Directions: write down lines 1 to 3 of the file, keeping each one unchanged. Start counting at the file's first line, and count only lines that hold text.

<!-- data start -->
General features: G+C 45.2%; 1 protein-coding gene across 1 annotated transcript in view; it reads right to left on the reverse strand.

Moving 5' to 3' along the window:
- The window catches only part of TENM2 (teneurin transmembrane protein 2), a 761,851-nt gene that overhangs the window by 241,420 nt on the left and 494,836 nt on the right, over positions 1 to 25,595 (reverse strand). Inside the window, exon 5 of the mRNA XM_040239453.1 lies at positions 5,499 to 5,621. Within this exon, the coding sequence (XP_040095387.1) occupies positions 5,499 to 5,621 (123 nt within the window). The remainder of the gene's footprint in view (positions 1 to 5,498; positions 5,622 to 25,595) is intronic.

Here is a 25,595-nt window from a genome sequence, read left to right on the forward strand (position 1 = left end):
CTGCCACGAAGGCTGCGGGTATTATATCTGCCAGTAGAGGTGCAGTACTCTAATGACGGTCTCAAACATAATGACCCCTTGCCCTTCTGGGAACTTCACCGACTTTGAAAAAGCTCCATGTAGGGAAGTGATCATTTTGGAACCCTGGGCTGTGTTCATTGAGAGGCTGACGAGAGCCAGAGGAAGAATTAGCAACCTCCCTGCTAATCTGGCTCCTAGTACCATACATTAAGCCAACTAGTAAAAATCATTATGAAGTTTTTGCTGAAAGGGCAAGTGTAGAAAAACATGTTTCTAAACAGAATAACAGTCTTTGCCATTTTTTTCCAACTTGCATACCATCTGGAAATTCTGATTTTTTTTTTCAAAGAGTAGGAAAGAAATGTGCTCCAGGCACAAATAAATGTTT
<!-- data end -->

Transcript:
General features: G+C 45.2%; 1 protein-coding gene across 1 annotated transcript in view; it reads right to left on the reverse strand.

Moving 5' to 3' along the window:
- The window catches only part of TENM2 (teneurin transmembrane protein 2), a 761,851-nt gene that overhangs the window by 241,420 nt on the left and 494,836 nt on the right, over positions 1 to 25,595 (reverse strand). Inside the window, exon 5 of the mRNA XM_040239453.1 lies at positions 5,499 to 5,621. Within this exon, the coding sequence (XP_040095387.1) occupies positions 5,499 to 5,621 (123 nt within the window). The remainder of the gene's footprint in view (positions 1 to 5,498; positions 5,622 to 25,595) is intronic.